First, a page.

Coronavirus Worries Prompt More Young Adults to Make Estate Plans & POAs

COVID-19 & Family Issues

The coronavirus pandemic is showing little sign of slowing across America. To make matters worse, continued research and data have shown that the virus can be debilitating or deadly to people of all age groups, not just elders, as a commonly spread myth perpetuates. As the likelihood of encountering someone with COVID-19 remains steady or even increases in some areas, more and more young adults and college students are thinking about protecting themselves and their futures with estate plans and healthcare powers of attorney.

On Long Island, adjacent to one of the nation’s former coronavirus hotspots in New York City, future planning practices among young adults has considerably increased in the last few months. Many estate planning law firms have seen a spike in business as adults aged 25 to 45 contact them to set up wills, trusts, powers of attorney, and other estate planning tools. Before the pandemic, typically only elders, business owners, and parents took the steps to plan ahead for their futures to this extent.

Healthcare Proxy Forms for College Students

Some young adults are completing healthcare proxy forms and healthcare powers of attorney (HCPA), but not necessarily as a result of their own initiatives. Rather, parents who are sending their children to college during the coronavirus pandemic are asking their kids to make these documents before they leave. Colleges and universities have been in the news recently for being epicenters for new outbreaks, especially in states with mild lockdown procedures. It makes sense that many parents are trying to protect their children for the future by requesting they make a healthcare power of attorney.

With an HCPA, a new college student can assign a parent or another trusted family member or friend as their agent or representative. If they become incapacitated due to the coronavirus, then the named agent can make important medical decisions for them. Although COVID-19 rarely causes incapacitation directly, treatments to slow the virus do often rely on placing the patient in a medically induced coma, equipping them with a respirator, and placing them in a deepened state of rest for days, weeks, or more. A healthcare power of attorney would still allow medical decisions to be made for that person by a loved one, rather than purely through a doctor’s choices.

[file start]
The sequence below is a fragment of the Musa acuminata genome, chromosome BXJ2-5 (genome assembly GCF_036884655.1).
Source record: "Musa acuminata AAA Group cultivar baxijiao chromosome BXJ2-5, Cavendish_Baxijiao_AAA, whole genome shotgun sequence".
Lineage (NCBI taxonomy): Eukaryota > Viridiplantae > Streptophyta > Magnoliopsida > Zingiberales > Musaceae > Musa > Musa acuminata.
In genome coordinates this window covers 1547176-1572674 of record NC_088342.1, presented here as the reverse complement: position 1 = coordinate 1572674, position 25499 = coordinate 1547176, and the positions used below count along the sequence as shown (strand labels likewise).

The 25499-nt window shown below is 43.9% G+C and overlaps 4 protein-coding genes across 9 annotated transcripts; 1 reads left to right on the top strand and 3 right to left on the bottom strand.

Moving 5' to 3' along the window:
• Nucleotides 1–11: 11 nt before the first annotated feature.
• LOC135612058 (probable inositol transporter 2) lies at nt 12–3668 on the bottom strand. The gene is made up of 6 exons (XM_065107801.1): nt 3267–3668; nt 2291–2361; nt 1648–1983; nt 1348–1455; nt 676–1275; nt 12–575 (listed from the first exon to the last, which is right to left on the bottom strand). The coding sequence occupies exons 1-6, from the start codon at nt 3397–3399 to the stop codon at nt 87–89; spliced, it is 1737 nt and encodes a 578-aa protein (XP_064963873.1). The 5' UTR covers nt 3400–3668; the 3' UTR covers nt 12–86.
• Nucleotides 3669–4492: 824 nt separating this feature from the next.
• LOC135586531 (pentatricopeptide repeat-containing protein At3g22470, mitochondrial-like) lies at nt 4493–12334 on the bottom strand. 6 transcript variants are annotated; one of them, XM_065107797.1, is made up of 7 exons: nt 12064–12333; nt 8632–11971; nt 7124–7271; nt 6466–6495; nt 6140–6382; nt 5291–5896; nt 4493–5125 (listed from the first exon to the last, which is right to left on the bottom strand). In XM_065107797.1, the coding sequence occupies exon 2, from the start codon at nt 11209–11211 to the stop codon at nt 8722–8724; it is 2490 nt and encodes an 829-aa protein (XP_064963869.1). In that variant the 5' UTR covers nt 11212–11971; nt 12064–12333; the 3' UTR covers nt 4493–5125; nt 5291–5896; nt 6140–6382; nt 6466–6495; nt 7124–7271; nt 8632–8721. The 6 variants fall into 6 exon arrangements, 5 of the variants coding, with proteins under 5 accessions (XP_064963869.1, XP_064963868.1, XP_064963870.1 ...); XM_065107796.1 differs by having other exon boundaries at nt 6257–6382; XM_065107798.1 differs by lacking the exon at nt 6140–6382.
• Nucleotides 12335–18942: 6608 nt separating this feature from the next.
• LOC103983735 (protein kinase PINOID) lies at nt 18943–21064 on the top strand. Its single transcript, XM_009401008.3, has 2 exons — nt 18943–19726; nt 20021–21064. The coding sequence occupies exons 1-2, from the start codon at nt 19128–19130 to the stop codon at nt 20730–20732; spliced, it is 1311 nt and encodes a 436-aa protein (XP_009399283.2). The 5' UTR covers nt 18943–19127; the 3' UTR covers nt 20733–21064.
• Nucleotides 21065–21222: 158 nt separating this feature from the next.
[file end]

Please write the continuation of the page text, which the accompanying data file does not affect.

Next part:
Estate Planning is for Everyone

During the hardships caused by the coronavirus pandemic, many all over the country are searching for whatever good can come of this difficult time. The increase in young adults creating HCPAs and other means of estate plans may be one such silver lining.

The fact is that estate planning has always been useful to people from all age groups and financial backgrounds, not just elders and people ready to retire. Hopefully, those who have started future planning due to COVID-19 dangers will never need to use them due to the virus. But understanding estate planning as young adults can be beneficial, and a good thing to have those plans in place.

For many young adults, talking about future healthcare needs and less-than-savory plans can be uncomfortable. Yet the increase of those making plans earlier than anticipated helps reduce uncertainty and demonstrates that estate planning does not have to be intimidating when it is done with the help of an experienced, compassionate attorney.

Educate & Empower Yourself with Our Representation – Serving Long Island, Queens & NYC Metro Area

Our Long Island COVID-19 estate planning attorneys of Wisselman, Harounian & Associates, P.C. believe in the importance of giving our clients the legal tools and knowledge they need to succeed. If you have been concerned about the future due to the coronavirus pandemic, then this is the right time to reach out to our firm. We would be happy to discuss what sort of estate planning tool or power of attorney you should consider based on the unique details of your life, such as your health, age, finances, assets, and more. Together, we can guide you through this process with as little stress as possible.

Call our Long Island firm at (516) 773-8300 to arrange a free consultation.

Call (516) 773-8300 or contact us online today. Click here for a consultation!